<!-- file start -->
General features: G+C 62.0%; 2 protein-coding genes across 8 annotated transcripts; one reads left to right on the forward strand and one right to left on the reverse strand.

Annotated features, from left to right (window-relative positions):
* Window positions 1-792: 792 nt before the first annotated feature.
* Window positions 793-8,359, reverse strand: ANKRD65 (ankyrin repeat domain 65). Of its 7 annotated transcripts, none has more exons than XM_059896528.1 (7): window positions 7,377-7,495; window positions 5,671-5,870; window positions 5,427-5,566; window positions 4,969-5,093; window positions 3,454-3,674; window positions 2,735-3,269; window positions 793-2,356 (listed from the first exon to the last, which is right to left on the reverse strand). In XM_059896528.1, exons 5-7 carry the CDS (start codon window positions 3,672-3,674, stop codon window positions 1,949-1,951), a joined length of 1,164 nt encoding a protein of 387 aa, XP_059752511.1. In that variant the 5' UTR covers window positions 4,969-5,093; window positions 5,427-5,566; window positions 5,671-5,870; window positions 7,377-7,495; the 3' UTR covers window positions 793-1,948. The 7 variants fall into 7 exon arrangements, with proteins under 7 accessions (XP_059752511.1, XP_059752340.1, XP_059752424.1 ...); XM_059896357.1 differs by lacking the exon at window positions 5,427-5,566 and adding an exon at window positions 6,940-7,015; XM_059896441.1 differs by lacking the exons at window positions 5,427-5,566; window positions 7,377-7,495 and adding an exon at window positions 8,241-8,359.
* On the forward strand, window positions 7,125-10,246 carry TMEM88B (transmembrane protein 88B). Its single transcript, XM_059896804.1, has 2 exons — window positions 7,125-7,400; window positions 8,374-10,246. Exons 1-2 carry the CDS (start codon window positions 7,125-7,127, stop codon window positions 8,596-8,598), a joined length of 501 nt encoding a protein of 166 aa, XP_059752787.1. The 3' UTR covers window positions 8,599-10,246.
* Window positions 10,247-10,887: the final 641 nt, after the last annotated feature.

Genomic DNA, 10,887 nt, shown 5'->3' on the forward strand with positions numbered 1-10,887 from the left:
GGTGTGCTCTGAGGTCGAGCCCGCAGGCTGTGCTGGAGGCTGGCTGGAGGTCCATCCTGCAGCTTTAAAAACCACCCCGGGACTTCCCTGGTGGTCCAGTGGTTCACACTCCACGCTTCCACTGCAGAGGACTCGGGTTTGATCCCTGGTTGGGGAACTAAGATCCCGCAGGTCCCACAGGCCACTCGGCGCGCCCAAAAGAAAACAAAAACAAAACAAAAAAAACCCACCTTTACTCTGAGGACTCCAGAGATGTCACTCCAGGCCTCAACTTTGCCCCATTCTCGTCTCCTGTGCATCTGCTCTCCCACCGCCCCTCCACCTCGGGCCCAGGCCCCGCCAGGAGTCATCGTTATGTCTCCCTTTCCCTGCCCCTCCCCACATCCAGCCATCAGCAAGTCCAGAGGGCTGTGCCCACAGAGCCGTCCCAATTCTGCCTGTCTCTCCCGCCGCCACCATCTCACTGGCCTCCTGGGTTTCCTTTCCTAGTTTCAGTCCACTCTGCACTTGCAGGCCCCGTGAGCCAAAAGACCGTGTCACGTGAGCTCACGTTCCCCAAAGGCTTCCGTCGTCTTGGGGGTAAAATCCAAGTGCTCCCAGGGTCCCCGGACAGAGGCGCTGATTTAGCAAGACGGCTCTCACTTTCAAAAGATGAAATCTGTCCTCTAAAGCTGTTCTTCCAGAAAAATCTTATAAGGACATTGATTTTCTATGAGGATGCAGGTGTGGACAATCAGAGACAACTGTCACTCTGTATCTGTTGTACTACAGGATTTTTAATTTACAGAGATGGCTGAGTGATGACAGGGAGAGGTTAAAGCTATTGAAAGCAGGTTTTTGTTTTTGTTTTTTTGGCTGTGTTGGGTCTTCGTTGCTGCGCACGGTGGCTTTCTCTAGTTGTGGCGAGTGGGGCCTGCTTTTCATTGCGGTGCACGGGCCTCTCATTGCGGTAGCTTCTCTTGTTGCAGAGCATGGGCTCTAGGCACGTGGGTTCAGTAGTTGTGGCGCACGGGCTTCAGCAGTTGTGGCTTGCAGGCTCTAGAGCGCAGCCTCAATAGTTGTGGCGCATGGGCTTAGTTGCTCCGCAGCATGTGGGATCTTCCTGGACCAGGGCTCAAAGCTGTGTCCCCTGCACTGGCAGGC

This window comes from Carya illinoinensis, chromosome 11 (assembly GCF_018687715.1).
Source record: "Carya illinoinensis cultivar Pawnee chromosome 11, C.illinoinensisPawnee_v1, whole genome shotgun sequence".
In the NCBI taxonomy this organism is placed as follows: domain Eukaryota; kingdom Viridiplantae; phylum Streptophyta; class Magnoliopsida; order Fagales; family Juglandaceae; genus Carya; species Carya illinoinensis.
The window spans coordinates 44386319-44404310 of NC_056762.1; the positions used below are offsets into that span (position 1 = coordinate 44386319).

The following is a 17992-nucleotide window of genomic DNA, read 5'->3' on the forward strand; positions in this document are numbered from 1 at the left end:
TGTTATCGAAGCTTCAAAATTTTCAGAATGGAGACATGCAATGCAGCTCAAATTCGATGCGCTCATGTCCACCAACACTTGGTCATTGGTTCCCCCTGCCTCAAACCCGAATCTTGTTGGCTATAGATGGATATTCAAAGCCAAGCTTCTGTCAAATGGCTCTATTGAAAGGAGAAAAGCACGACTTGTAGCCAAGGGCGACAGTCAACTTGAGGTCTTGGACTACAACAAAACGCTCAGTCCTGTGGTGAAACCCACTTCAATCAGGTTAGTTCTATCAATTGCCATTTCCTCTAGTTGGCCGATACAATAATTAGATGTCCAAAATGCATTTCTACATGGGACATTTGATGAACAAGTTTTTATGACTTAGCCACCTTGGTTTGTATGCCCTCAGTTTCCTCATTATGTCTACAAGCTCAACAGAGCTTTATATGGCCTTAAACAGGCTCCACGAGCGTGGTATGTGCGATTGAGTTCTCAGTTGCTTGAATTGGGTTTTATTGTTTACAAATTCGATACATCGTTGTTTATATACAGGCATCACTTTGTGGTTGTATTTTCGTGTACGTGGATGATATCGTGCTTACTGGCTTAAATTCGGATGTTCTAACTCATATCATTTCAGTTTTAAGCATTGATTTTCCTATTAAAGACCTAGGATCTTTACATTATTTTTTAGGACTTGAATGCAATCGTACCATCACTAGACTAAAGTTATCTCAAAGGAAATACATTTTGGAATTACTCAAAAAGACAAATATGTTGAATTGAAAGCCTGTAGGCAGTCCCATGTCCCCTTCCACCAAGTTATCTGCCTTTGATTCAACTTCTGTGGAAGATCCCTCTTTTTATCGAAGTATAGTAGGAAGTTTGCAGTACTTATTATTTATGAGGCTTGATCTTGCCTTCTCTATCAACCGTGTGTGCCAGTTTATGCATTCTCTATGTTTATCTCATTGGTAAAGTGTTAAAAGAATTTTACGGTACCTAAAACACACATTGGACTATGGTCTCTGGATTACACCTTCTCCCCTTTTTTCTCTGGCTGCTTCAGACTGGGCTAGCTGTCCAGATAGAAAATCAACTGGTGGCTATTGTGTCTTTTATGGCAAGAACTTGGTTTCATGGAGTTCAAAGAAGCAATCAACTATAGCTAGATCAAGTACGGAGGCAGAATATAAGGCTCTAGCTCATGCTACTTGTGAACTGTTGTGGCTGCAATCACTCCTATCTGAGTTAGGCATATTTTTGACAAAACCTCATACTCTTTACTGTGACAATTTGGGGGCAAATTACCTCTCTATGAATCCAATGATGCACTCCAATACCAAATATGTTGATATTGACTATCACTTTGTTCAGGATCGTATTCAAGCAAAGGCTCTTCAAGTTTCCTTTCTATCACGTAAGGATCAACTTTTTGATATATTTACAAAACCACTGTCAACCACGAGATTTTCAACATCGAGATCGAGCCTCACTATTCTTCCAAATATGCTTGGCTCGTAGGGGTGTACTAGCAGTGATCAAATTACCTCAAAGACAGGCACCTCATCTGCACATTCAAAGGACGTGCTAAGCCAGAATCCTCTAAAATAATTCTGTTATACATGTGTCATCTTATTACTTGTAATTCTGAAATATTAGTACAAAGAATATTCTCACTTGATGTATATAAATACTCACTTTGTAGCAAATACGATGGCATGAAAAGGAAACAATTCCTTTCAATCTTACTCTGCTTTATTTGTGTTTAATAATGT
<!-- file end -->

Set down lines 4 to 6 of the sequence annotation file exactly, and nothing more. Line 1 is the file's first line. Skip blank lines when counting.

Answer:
* Window positions 793-8,359, reverse strand: ANKRD65 (ankyrin repeat domain 65). Of its 7 annotated transcripts, none has more exons than XM_059896528.1 (7): window positions 7,377-7,495; window positions 5,671-5,870; window positions 5,427-5,566; window positions 4,969-5,093; window positions 3,454-3,674; window positions 2,735-3,269; window positions 793-2,356 (listed from the first exon to the last, which is right to left on the reverse strand). In XM_059896528.1, exons 5-7 carry the CDS (start codon window positions 3,672-3,674, stop codon window positions 1,949-1,951), a joined length of 1,164 nt encoding a protein of 387 aa, XP_059752511.1. In that variant the 5' UTR covers window positions 4,969-5,093; window positions 5,427-5,566; window positions 5,671-5,870; window positions 7,377-7,495; the 3' UTR covers window positions 793-1,948. The 7 variants fall into 7 exon arrangements, with proteins under 7 accessions (XP_059752511.1, XP_059752340.1, XP_059752424.1 ...); XM_059896357.1 differs by lacking the exon at window positions 5,427-5,566 and adding an exon at window positions 6,940-7,015; XM_059896441.1 differs by lacking the exons at window positions 5,427-5,566; window positions 7,377-7,495 and adding an exon at window positions 8,241-8,359.
* On the forward strand, window positions 7,125-10,246 carry TMEM88B (transmembrane protein 88B). Its single transcript, XM_059896804.1, has 2 exons — window positions 7,125-7,400; window positions 8,374-10,246. Exons 1-2 carry the CDS (start codon window positions 7,125-7,127, stop codon window positions 8,596-8,598), a joined length of 501 nt encoding a protein of 166 aa, XP_059752787.1. The 3' UTR covers window positions 8,599-10,246.
* Window positions 10,247-10,887: the final 641 nt, after the last annotated feature.